Phone firms lead middle market league

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Mobile telephone companies also dominate the Middle Market 50, the category designed to recognise the achievement of large companies that have continued to grow. Both first-placed Caudwell Subsidiary Holdings and second-ranked Peoples Phone Company are in the cellular telephone business.

Meanwhile, Morse, a computer products dealer, demonstrated consistency by following up last year's first place in the award for companies with annual sales of more than pounds 5m in the first year by coming third.

Peoples Phone is well-known, especially in the South-east, at least partly for its on-off plans for a stock market flotation. Caudwell has been around slightly longer - since 1986 rather than 1988, even though it only got started in mobile phones in 1989. Until then, says John Caudwell, the managing director, who founded the company with his younger brother, Brian, and two others, the business was car sales. But that was not an area in which he was keen to stay. "It was a means to an end," says Mr Caudwell, adding that the poor reputation of car dealers was a particular concern.

Mr Caudwell stumbled into the business simply through wanting to buy a mobile phone for his personal use. His method of countering what has become the sharp image of mobile phone dealers is to concentrate on customer satisfaction. Competition is so fierce that it is impossible to make prices lower. Consequently, he and his 400 employees seek to win and retain customers by surpassing their expectations on delivery times and other aspects of service.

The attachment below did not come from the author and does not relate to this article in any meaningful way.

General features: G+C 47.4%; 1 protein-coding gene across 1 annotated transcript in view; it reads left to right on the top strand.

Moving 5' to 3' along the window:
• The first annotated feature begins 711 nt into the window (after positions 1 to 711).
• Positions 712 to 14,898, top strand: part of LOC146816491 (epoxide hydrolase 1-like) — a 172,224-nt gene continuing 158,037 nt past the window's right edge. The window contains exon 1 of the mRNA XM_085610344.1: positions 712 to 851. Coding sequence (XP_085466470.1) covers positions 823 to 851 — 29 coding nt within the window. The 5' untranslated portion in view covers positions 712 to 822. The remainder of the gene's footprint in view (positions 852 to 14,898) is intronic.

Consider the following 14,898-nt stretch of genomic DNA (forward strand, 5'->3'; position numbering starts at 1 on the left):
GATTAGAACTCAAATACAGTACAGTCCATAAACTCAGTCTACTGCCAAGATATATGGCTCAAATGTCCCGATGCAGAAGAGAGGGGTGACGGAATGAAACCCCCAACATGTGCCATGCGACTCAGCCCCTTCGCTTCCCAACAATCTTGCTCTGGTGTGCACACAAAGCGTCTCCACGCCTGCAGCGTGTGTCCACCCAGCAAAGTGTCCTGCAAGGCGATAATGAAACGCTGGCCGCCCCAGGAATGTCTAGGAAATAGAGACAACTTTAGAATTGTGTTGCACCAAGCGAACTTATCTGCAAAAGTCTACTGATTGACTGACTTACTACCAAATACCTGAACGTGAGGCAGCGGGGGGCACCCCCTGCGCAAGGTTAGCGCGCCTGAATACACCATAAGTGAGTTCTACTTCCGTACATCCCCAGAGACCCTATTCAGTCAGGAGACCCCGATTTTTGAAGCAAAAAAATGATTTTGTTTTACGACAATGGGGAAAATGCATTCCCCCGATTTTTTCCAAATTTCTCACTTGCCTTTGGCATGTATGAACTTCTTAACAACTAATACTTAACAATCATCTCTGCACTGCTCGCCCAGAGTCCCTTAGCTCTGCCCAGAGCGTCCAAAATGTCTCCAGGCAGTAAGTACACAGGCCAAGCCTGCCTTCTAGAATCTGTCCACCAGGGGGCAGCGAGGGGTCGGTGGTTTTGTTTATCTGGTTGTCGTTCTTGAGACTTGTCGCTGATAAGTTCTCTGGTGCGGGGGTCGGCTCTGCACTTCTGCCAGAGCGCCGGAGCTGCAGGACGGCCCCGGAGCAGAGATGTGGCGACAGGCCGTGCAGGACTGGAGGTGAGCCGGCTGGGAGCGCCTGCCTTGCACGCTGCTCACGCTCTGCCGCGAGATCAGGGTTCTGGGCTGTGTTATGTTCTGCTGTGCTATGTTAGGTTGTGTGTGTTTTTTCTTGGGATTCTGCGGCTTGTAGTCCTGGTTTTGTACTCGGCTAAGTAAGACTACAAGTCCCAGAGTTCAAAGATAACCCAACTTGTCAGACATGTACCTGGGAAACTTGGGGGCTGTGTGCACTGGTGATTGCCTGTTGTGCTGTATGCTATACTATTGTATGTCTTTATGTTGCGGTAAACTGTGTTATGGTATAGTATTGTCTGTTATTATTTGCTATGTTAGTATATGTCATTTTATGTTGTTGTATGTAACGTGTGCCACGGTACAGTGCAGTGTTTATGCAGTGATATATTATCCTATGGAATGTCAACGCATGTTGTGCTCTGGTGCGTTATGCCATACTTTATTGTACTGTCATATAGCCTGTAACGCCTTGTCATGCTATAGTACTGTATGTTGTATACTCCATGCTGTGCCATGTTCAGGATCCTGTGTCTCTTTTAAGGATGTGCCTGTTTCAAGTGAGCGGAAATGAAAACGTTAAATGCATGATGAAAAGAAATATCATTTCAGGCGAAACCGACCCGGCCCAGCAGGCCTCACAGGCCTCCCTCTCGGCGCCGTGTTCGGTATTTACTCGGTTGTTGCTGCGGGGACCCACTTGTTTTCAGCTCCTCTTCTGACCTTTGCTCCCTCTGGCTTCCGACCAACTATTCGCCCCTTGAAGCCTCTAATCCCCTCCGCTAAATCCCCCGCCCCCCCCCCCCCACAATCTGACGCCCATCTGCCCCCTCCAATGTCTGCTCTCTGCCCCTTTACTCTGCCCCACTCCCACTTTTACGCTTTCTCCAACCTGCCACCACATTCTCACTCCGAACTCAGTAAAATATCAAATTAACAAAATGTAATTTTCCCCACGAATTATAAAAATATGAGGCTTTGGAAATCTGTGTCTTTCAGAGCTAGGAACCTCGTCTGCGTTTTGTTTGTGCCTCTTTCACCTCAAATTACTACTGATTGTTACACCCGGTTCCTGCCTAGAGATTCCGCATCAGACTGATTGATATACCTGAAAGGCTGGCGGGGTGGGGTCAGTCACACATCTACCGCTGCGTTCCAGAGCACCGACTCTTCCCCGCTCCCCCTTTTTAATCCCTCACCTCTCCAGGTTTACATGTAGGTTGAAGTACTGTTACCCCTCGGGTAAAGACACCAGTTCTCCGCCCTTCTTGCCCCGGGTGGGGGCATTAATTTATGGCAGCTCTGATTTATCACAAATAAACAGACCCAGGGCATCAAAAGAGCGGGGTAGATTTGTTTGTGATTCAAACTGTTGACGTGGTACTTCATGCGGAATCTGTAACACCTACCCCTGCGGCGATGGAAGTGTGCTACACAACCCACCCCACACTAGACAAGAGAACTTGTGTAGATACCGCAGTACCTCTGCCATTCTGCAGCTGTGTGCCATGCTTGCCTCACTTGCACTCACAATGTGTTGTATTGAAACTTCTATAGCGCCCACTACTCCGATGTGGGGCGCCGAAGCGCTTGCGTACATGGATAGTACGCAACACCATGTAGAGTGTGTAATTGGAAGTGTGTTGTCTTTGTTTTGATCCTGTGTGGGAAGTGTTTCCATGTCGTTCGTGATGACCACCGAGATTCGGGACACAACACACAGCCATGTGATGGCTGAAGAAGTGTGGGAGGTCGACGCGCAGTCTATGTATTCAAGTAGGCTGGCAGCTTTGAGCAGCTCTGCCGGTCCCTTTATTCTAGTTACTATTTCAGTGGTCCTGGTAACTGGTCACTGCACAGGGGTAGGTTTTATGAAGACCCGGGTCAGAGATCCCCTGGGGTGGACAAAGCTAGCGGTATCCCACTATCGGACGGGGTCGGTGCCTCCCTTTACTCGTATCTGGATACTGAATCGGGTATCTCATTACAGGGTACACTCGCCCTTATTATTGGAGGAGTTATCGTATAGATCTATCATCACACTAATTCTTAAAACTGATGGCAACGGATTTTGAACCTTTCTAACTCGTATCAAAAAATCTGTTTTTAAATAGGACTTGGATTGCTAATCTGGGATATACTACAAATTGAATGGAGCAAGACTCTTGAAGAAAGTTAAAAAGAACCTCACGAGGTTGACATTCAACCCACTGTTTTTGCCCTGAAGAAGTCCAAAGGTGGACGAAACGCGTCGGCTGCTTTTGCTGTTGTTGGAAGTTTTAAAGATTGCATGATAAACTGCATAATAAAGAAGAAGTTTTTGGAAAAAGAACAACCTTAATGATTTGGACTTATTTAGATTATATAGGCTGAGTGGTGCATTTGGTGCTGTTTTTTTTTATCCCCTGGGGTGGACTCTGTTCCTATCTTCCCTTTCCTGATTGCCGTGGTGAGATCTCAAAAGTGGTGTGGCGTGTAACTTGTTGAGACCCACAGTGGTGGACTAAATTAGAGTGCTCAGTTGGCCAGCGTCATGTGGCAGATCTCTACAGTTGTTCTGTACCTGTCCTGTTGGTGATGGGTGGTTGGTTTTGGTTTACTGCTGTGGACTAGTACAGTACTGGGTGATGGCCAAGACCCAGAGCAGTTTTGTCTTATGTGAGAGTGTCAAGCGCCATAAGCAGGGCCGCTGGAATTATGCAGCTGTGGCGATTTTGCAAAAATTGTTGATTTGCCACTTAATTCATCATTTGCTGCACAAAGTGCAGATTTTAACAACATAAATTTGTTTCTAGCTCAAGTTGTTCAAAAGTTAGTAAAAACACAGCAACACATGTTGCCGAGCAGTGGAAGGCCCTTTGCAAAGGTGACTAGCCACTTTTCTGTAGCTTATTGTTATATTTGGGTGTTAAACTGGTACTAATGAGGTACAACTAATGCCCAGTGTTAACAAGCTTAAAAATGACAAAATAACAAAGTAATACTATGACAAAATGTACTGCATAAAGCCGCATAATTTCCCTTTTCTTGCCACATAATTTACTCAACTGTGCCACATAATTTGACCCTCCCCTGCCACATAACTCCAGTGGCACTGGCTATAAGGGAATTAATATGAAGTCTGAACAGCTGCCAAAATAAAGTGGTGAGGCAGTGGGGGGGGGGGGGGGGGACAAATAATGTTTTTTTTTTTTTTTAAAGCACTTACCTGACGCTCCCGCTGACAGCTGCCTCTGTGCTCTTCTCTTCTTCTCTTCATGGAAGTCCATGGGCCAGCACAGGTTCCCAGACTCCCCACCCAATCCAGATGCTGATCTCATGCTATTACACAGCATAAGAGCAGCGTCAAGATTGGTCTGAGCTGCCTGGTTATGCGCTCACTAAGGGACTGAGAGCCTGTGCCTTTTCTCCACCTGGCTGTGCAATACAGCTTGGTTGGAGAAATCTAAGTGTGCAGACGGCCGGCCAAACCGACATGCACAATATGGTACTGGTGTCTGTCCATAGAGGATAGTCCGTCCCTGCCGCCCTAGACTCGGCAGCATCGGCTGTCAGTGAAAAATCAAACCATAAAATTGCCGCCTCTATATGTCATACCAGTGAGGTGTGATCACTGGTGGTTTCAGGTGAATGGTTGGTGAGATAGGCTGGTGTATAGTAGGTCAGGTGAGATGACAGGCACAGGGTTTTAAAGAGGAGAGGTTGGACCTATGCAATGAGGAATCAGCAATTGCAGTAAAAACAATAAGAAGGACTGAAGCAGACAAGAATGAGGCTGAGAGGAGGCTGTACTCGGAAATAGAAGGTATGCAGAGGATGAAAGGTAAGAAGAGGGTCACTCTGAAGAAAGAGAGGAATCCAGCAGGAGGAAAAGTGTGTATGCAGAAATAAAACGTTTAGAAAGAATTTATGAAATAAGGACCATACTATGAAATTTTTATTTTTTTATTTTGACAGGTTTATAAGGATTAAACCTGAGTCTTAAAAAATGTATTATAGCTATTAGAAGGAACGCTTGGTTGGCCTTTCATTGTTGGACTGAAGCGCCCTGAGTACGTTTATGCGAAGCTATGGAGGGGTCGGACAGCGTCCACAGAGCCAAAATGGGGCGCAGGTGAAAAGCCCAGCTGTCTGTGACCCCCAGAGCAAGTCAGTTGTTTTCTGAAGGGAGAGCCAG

While others are struggling to make a return, Caudwell has seen sales grow from pounds 13m in 1990 to more than pounds 90m last year, when profits passed pounds 2.5m. In the process Mr Caudwell, 43, has become very rich - a recent listing of Britain's richest people estimated his wealth and that of his brother at pounds 50m.

It is a long way from his first efforts at enterprise, back when he was a teenager working for the Michelin tyre company. Mr Caudwell, who claims that even as a child he wanted to run his own business, started a grocer's shop, only to close it after a year because it did not make any money. However, he still kept ventures going while working for Michelin, until 1978, when what he terms his "successful business career" began - with cars.

But although he may have moved on he is still keen to achieve new goals. Indeed, if he finds that targets he has set himself are too easy he revises them. His aim now is to achieve annual turnover of about pounds 250m before floating on the stock market and then looking for "companies with synergy" to acquire.

It is not enough to have a vision, he says. You must have ambition that knows no bounds as well as the tenacity and durability to cope with all the stress and the long hours. "Without that I wouldn't have done it."

Full details of the Middle Market 50 will appear next week.